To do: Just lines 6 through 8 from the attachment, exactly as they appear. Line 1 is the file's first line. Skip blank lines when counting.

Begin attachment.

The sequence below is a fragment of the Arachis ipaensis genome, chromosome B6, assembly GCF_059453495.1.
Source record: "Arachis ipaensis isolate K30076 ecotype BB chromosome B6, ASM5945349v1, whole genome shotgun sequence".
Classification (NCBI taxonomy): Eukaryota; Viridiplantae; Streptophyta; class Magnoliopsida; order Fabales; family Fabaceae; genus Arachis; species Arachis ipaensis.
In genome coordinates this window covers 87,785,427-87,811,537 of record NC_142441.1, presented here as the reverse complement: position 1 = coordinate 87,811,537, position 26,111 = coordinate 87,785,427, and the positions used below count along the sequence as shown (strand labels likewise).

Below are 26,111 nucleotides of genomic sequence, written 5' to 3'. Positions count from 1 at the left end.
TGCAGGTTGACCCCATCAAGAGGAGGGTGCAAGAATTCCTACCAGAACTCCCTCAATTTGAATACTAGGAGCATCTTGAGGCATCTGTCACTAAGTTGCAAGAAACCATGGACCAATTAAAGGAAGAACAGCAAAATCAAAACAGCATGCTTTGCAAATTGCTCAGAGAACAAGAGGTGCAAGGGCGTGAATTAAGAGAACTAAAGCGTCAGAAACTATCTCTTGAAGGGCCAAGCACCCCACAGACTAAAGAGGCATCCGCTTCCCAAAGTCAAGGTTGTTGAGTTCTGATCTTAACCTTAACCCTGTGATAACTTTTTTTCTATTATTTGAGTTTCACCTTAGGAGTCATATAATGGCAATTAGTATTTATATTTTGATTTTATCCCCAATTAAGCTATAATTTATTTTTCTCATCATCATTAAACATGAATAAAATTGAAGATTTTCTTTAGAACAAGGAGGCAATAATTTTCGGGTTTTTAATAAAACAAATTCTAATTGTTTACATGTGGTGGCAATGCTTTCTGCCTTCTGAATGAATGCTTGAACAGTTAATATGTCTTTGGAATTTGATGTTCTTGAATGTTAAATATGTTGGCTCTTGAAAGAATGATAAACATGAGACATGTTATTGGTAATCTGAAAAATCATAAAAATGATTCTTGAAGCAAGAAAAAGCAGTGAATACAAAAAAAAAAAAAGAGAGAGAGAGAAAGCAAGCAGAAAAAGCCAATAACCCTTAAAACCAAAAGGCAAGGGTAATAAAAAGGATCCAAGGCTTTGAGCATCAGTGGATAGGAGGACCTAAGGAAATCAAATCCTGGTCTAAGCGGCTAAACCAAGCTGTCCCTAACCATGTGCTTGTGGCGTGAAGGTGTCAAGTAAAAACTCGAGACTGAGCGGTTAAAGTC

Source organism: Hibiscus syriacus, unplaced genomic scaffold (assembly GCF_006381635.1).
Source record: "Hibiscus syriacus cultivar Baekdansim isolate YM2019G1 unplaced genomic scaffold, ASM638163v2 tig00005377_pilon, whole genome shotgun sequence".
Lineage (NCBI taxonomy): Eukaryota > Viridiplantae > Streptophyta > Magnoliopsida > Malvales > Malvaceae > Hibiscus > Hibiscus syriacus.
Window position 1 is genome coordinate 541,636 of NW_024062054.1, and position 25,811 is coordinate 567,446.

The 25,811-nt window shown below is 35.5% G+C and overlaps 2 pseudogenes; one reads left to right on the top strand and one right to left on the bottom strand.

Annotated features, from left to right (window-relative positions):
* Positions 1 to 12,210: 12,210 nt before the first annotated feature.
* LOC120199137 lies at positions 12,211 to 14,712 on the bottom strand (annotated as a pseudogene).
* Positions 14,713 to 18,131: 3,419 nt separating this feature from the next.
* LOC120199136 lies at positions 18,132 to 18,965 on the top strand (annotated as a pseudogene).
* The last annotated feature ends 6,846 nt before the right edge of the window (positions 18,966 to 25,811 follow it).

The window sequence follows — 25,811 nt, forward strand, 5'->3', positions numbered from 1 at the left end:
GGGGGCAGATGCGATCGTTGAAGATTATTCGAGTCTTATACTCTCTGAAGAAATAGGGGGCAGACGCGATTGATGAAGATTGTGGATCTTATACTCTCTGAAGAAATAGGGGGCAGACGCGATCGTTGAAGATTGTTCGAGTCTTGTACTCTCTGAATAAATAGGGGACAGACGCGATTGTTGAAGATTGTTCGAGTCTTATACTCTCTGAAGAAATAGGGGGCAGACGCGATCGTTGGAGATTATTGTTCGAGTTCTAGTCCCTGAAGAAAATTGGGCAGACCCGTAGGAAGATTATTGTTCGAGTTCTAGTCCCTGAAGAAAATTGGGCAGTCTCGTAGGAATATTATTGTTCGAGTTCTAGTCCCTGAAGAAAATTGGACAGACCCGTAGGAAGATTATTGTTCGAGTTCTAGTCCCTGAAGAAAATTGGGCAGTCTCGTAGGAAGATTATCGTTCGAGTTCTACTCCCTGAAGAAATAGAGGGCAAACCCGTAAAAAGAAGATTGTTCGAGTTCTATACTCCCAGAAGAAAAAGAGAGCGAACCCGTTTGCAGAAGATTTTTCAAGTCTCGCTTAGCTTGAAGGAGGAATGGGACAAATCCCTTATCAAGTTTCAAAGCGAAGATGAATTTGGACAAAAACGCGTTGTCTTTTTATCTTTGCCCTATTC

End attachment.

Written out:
TGCAGGTTGACCCCATCAAGAGGAGGGTGCAAGAATTCCTACCAGAACTCCCTCAATTTGAATACTAGGAGCATCTTGAGGCATCTGTCACTAAGTTGCAAGAAACCATGGACCAATTAAAGGAAGAACAGCAAAATCAAAACAGCATGCTTTGCAAATTGCTCAGAGAACAAGAGGTGCAAGGGCGTGAATTAAGAGAACTAAAGCGTCAGAAACTATCTCTTGAAGGGCCAAGCACCCCACAGACTAAAGAGGCATCCGCTTCCCAAAGTCAAGGTTGTTGAGTTCTGATCTTAACCTTAACCCTGTGATAACTTTTTTTCTATTATTTGAGTTTCACCTTAGGAGTCATATAATGGCAATTAGTATTTATATTTTGATTTTATCCCCAATTAAGCTATAATTTATTTTTCTCATCATCATTAAACATGAATAAAATTGAAGATTTTCTTTAGAACAAGGAGGCAATAATTTTCGGGTTTTTAATAAAACAAATTCTAATTGTTTACATGTGGTGGCAATGCTTTCTGCCTTCTGAATGAATGCTTGAACAGTTAATATGTCTTTGGAATTTGATGTTCTTGAATGTTAAATATGTTGGCTCTTGAAAGAATGATAAACATGAGACATGTTATTGGTAATCTGAAAAATCATAAAAATGATTCTTGAAGCAAGAAAAAGCAGTGAATACAAAAAAAAAAAAAGAGAGAGAGAGAAAGCAAGCAGAAAAAGCCAATAACCCTTAAAACCAAAAGGCAAGGGTAATAAAAAGGATCCAAGGCTTTGAGCATCAGTGGATAGGAGGACCTAAGGAAATCAAATCCTGGTCTAAGCGGCTAAACCAAGCTGTCCCTAACCATGTGCTTGTGGCGTGAAGGTGTCAAGTAAAAACTCGAGACTGAGCGGTTAAAGTC

Source organism: Hibiscus syriacus, unplaced genomic scaffold (assembly GCF_006381635.1).
Source record: "Hibiscus syriacus cultivar Baekdansim isolate YM2019G1 unplaced genomic scaffold, ASM638163v2 tig00005377_pilon, whole genome shotgun sequence".